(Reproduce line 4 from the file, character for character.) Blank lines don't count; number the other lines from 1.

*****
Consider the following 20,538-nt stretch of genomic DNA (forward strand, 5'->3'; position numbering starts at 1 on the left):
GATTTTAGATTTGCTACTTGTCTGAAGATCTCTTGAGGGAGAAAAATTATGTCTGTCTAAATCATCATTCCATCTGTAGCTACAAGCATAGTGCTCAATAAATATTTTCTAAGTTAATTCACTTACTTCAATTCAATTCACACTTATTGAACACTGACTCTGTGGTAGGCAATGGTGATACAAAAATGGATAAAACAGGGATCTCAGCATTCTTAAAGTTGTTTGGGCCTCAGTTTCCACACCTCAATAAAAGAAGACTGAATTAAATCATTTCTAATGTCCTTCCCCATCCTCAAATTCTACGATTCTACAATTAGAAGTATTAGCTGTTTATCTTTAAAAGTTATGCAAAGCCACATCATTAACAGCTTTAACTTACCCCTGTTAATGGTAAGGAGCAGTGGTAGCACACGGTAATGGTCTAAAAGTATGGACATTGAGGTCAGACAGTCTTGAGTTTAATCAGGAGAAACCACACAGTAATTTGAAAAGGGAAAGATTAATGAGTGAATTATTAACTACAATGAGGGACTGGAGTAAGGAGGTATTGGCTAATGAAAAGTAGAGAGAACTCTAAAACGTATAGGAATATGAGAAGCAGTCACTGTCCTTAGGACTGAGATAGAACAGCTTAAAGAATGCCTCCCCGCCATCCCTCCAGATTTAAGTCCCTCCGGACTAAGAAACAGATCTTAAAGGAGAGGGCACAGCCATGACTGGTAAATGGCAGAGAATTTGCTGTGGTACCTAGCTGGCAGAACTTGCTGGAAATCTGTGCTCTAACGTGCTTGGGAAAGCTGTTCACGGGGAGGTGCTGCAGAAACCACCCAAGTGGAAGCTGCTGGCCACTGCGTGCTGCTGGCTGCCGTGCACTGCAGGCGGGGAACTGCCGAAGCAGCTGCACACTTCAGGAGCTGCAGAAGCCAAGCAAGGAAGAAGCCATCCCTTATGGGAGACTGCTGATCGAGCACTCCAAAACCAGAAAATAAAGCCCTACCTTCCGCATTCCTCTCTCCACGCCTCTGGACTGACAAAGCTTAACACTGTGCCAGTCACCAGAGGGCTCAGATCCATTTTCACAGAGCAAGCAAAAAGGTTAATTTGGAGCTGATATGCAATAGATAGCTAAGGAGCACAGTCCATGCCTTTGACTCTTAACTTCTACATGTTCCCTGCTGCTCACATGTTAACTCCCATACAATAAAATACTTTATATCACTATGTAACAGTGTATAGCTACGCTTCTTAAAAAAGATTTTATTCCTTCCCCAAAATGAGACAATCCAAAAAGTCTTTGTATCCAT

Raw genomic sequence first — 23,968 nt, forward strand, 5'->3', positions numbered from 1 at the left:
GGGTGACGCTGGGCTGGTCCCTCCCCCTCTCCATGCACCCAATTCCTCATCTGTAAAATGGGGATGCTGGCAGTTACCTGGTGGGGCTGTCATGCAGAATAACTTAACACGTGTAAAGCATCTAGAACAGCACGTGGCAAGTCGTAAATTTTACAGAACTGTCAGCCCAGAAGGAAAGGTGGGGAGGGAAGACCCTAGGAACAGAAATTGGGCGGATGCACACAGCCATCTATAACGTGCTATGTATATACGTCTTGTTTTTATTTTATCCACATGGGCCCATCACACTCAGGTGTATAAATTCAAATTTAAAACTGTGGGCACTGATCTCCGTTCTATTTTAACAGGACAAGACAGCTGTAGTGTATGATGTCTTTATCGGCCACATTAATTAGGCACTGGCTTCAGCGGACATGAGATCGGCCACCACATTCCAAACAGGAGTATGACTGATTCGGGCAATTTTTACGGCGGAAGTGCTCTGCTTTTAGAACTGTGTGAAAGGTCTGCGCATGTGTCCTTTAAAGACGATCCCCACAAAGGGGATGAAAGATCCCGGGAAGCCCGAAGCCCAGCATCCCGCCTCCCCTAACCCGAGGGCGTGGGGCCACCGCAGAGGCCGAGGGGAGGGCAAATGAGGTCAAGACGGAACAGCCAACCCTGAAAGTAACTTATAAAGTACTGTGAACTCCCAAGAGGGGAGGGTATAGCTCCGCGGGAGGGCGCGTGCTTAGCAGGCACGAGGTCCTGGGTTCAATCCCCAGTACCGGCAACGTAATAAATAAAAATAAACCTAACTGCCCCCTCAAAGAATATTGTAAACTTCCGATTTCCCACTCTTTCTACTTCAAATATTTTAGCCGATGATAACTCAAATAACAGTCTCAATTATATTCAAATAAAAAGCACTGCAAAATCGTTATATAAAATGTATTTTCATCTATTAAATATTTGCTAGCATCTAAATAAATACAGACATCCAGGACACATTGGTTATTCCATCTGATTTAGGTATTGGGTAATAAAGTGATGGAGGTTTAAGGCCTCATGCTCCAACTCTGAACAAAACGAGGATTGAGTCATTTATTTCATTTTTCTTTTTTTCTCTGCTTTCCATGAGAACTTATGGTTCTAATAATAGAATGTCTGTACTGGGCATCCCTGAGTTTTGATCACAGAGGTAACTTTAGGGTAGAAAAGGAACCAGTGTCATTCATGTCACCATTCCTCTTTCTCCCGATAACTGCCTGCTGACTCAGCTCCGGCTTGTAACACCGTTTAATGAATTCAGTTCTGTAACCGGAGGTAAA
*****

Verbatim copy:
GGGTGACGCTGGGCTGGTCCCTCCCCCTCTCCATGCACCCAATTCCTCATCTGTAAAATGGGGATGCTGGCAGTTACCTGGTGGGGCTGTCATGCAGAATAACTTAACACGTGTAAAGCATCTAGAACAGCACGTGGCAAGTCGTAAATTTTACAGAACTGTCAGCCCAGAAGGAAAGGTGGGGAGGGAAGACCCTAGGAACAGAAATTGGGCGGATGCACACAGCCATCTATAACGTGCTATGTATATACGTCTTGTTTTTATTTTATCCACATGGGCCCATCACACTCAGGTGTATAAATTCAAATTTAAAACTGTGGGCACTGATCTCCGTTCTATTTTAACAGGACAAGACAGCTGTAGTGTATGATGTCTTTATCGGCCACATTAATTAGGCACTGGCTTCAGCGGACATGAGATCGGCCACCACATTCCAAACAGGAGTATGACTGATTCGGGCAATTTTTACGGCGGAAGTGCTCTGCTTTTAGAACTGTGTGAAAGGTCTGCGCATGTGTCCTTTAAAGACGATCCCCACAAAGGGGATGAAAGATCCCGGGAAGCCCGAAGCCCAGCATCCCGCCTCCCCTAACCCGAGGGCGTGGGGCCACCGCAGAGGCCGAGGGGAGGGCAAATGAGGTCAAGACGGAACAGCCAACCCTGAAAGTAACTTATAAAGTACTGTGAACTCCCAAGAGGGGAGGGTATAGCTCCGCGGGAGGGCGCGTGCTTAGCAGGCACGAGGTCCTGGGTTCAATCCCCAGTACCGGCAACGTAATAAATAAAAATAAACCTAACTGCCCCCTCAAAGAATATTGTAAACTTCCGATTTCCCACTCTTTCTACTTCAAATATTTTAGCCGATGATAACTCAAATAACAGTCTCAATTATATTCAAATAAAAAGCACTGCAAAATCGTTATATAAAATGTATTTTCATCTATTAAATATTTGCTAGCATCTAAATAAATACAGACATCCAGGACACATTGGTTATTCCATCTGATTTAGGTATTGGGTAATAAAGTGATGGAGGTTTAAGGCCTCATGCTCCAACTCTGAACAAAACGAGGATTGAGTCATTTATTTCATTTTTCTTTTTTTCTCTGCTTTCCATGAGAACTTATGGTTCTAATAATAGAATGTCTGTACTGGGCATCCCTGAGTTTTGATCACAGAGGTAACTTTAGGGTAGAAAAGGAACCAGTGTCATTCATGTCACCATTCCTCTTTCTCCCGATAACTGCCTGCTGACTCAGCTCCGGCTTGTAACACCGTTTAATGAATTCAGTTCTGTAACCGGAGGTAAA